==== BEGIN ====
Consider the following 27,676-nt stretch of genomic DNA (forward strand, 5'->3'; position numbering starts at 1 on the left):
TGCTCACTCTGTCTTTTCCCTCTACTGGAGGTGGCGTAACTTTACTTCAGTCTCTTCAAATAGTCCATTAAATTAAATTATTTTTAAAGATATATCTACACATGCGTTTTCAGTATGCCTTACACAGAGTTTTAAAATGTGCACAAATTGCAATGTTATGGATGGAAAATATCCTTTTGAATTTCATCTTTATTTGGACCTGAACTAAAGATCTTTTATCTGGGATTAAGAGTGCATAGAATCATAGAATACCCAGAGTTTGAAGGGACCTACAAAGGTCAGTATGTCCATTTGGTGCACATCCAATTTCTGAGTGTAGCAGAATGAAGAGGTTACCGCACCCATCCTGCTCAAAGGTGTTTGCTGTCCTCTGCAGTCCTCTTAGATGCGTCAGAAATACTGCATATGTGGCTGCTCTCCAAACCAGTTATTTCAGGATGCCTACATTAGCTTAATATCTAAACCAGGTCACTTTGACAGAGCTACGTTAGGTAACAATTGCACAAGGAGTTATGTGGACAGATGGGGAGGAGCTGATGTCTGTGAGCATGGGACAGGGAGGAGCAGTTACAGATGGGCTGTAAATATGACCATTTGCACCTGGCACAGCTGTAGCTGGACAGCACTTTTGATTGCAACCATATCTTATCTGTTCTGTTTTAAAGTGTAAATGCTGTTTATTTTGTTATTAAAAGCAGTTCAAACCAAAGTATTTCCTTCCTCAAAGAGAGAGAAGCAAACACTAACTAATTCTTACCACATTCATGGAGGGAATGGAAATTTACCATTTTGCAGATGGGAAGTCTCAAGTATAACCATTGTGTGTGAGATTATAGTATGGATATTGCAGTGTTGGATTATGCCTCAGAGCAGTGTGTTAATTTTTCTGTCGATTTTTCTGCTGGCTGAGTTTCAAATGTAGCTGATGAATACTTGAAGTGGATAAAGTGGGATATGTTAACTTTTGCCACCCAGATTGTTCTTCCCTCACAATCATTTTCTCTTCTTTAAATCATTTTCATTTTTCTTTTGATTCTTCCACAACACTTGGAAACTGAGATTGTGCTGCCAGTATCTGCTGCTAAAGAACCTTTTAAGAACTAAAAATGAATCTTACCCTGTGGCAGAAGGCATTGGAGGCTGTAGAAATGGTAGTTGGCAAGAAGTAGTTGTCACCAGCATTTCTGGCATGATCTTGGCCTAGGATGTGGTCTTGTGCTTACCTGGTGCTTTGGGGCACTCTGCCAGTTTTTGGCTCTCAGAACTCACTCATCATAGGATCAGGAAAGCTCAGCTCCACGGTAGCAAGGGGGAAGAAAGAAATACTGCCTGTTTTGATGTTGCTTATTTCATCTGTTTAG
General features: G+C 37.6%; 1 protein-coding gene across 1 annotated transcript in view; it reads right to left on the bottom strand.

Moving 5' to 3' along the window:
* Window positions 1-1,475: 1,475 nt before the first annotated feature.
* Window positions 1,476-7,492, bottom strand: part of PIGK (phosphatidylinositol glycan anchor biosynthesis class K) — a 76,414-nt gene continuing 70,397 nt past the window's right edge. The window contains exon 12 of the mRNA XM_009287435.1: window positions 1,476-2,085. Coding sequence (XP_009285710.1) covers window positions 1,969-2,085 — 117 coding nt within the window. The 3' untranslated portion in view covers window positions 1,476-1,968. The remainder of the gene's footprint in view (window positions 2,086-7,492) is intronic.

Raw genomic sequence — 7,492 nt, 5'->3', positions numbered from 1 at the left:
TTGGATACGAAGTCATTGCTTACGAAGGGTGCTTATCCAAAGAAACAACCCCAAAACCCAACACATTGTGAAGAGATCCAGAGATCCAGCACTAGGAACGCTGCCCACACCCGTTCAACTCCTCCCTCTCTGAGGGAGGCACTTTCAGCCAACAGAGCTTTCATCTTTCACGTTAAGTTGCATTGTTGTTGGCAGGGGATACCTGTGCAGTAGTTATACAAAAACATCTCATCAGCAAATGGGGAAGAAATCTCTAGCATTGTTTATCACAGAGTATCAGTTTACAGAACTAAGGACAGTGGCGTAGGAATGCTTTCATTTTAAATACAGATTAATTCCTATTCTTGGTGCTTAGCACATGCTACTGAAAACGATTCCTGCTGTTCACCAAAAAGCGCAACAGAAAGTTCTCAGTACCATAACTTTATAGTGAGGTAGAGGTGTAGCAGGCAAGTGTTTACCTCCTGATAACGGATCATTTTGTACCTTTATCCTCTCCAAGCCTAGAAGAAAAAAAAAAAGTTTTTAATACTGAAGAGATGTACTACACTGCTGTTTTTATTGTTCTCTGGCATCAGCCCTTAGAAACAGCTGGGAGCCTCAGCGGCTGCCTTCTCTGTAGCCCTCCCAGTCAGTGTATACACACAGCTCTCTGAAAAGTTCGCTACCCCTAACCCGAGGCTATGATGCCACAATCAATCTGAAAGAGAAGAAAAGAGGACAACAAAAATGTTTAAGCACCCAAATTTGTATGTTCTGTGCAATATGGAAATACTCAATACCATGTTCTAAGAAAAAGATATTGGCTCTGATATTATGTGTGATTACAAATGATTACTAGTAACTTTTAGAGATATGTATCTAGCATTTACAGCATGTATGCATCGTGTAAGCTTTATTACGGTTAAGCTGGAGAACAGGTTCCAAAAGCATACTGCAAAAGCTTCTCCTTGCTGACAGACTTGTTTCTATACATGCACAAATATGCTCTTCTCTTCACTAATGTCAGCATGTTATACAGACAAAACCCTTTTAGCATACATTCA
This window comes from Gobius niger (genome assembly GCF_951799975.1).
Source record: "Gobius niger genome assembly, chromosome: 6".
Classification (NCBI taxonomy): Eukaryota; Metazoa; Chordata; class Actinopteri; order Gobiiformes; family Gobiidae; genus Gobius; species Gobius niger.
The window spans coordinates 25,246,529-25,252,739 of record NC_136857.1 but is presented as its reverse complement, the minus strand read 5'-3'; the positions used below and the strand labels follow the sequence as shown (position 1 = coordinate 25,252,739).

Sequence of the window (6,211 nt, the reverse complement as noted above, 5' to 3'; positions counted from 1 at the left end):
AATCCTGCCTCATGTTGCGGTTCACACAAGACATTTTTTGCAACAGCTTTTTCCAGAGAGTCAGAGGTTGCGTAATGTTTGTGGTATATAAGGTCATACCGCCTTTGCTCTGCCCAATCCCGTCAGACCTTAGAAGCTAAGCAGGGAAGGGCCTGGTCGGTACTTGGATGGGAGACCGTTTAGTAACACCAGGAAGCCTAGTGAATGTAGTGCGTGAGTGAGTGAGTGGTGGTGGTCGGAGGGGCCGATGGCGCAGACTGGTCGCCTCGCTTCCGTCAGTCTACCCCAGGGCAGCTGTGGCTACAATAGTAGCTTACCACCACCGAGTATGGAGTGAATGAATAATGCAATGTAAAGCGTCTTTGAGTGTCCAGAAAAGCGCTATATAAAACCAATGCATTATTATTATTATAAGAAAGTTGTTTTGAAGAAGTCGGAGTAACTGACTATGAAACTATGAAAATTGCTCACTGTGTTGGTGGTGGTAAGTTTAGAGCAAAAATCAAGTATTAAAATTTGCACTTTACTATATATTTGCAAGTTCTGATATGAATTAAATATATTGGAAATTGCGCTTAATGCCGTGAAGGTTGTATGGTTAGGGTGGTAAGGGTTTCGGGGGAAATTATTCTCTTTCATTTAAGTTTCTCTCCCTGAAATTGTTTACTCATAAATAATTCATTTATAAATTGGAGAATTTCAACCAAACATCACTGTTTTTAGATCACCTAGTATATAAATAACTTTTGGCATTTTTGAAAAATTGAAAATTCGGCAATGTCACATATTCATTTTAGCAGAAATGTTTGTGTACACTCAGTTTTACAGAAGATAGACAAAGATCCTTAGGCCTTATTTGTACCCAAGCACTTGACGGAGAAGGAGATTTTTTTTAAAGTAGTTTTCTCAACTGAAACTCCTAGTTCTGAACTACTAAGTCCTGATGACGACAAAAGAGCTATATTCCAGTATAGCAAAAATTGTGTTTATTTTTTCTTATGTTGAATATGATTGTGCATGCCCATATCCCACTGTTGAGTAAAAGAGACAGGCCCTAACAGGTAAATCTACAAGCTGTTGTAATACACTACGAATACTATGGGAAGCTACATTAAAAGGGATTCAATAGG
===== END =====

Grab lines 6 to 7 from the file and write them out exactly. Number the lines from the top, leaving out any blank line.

* Window positions 1,476-7,492, bottom strand: part of PIGK (phosphatidylinositol glycan anchor biosynthesis class K) — a 76,414-nt gene continuing 70,397 nt past the window's right edge. The window contains exon 12 of the mRNA XM_009287435.1: window positions 1,476-2,085. Coding sequence (XP_009285710.1) covers window positions 1,969-2,085 — 117 coding nt within the window. The 3' untranslated portion in view covers window positions 1,476-1,968. The remainder of the gene's footprint in view (window positions 2,086-7,492) is intronic.

Raw genomic sequence — 7,492 nt, 5'->3', positions numbered from 1 at the left: